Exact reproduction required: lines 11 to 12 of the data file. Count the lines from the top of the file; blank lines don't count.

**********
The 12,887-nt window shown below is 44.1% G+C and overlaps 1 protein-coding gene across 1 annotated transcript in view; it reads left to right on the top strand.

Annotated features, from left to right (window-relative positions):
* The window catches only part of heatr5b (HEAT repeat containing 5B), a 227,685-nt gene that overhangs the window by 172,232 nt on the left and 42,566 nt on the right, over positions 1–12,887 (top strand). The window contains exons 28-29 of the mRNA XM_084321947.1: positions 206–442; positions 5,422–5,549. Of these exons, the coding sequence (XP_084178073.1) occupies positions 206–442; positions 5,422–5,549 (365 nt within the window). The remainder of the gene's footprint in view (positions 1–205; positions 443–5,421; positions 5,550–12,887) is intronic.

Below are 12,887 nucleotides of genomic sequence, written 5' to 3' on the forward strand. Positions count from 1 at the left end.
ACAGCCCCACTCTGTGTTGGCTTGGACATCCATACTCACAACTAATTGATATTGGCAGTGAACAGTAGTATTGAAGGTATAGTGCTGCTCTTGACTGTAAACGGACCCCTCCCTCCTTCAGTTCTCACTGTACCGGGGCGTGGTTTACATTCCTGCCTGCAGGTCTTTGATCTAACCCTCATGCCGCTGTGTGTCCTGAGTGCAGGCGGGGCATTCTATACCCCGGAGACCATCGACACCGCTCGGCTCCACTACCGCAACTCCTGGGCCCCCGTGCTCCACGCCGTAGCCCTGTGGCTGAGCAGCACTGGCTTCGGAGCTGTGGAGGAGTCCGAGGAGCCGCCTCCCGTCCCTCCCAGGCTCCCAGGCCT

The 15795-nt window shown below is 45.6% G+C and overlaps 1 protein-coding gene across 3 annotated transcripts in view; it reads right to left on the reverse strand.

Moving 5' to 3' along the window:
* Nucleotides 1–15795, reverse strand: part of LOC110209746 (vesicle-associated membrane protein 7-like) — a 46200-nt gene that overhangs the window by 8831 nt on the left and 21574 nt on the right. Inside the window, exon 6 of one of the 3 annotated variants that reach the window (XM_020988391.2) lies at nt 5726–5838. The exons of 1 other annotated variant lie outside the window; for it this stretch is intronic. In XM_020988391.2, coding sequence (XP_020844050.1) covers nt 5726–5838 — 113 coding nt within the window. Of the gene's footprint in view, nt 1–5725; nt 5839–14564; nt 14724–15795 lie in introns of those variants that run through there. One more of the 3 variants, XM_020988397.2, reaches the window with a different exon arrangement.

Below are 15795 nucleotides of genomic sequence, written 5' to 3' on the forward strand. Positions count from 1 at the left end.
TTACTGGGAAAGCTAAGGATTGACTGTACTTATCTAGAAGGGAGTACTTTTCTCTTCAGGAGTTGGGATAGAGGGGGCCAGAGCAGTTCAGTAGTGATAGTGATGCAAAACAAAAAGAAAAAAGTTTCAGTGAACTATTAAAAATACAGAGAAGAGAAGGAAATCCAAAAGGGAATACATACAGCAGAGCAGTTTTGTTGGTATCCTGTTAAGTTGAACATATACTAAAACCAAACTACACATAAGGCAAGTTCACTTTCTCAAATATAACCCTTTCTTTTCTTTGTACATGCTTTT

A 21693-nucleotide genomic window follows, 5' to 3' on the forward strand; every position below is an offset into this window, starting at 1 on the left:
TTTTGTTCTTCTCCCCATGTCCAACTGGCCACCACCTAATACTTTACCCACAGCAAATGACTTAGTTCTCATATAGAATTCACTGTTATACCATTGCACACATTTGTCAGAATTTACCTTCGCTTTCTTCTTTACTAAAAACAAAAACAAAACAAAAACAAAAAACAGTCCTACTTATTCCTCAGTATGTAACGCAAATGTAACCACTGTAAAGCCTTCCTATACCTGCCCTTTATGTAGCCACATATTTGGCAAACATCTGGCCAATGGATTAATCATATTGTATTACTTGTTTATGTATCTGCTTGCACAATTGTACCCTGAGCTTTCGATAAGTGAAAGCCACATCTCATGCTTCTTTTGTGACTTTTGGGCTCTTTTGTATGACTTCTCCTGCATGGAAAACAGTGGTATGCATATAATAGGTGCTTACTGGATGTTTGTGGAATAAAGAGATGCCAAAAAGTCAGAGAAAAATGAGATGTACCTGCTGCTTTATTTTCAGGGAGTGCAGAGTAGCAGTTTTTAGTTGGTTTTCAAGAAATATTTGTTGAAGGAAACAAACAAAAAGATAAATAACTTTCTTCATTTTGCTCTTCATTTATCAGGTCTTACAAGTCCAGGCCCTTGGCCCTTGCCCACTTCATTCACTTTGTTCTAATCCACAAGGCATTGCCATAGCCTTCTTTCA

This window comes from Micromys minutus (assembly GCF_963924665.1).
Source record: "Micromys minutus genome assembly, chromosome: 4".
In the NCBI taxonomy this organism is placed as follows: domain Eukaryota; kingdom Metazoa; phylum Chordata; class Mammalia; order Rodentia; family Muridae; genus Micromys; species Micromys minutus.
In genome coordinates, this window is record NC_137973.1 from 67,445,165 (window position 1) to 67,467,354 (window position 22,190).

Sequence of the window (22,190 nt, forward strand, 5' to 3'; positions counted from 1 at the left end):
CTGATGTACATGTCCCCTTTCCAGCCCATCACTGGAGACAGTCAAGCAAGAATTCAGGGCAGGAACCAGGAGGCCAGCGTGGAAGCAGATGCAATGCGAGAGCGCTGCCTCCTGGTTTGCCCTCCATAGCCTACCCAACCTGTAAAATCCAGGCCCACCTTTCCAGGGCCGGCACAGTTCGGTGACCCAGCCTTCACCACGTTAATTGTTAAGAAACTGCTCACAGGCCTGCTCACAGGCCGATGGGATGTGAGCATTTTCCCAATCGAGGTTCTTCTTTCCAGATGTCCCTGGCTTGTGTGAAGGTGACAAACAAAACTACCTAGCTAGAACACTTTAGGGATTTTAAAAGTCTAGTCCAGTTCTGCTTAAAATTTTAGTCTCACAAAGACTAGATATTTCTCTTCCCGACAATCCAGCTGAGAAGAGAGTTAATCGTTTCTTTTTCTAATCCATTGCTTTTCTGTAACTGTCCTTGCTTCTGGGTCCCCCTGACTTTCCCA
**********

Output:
A 21693-nucleotide genomic window follows, 5' to 3' on the forward strand; every position below is an offset into this window, starting at 1 on the left:
TTTTGTTCTTCTCCCCATGTCCAACTGGCCACCACCTAATACTTTACCCACAGCAAATGACTTAGTTCTCATATAGAATTCACTGTTATACCATTGCACACATTTGTCAGAATTTACCTTCGCTTTCTTCTTTACTAAAAACAAAAACAAAACAAAAACAAAAAACAGTCCTACTTATTCCTCAGTATGTAACGCAAATGTAACCACTGTAAAGCCTTCCTATACCTGCCCTTTATGTAGCCACATATTTGGCAAACATCTGGCCAATGGATTAATCATATTGTATTACTTGTTTATGTATCTGCTTGCACAATTGTACCCTGAGCTTTCGATAAGTGAAAGCCACATCTCATGCTTCTTTTGTGACTTTTGGGCTCTTTTGTATGACTTCTCCTGCATGGAAAACAGTGGTATGCATATAATAGGTGCTTACTGGATGTTTGTGGAATAAAGAGATGCCAAAAAGTCAGAGAAAAATGAGATGTACCTGCTGCTTTATTTTCAGGGAGTGCAGAGTAGCAGTTTTTAGTTGGTTTTCAAGAAATATTTGTTGAAGGAAACAAACAAAAAGATAAATAACTTTCTTCATTTTGCTCTTCATTTATCAGGTCTTACAAGTCCAGGCCCTTGGCCCTTGCCCACTTCATTCACTTTGTTCTAATCCACAAGGCATTGCCATAGCCTTCTTTCA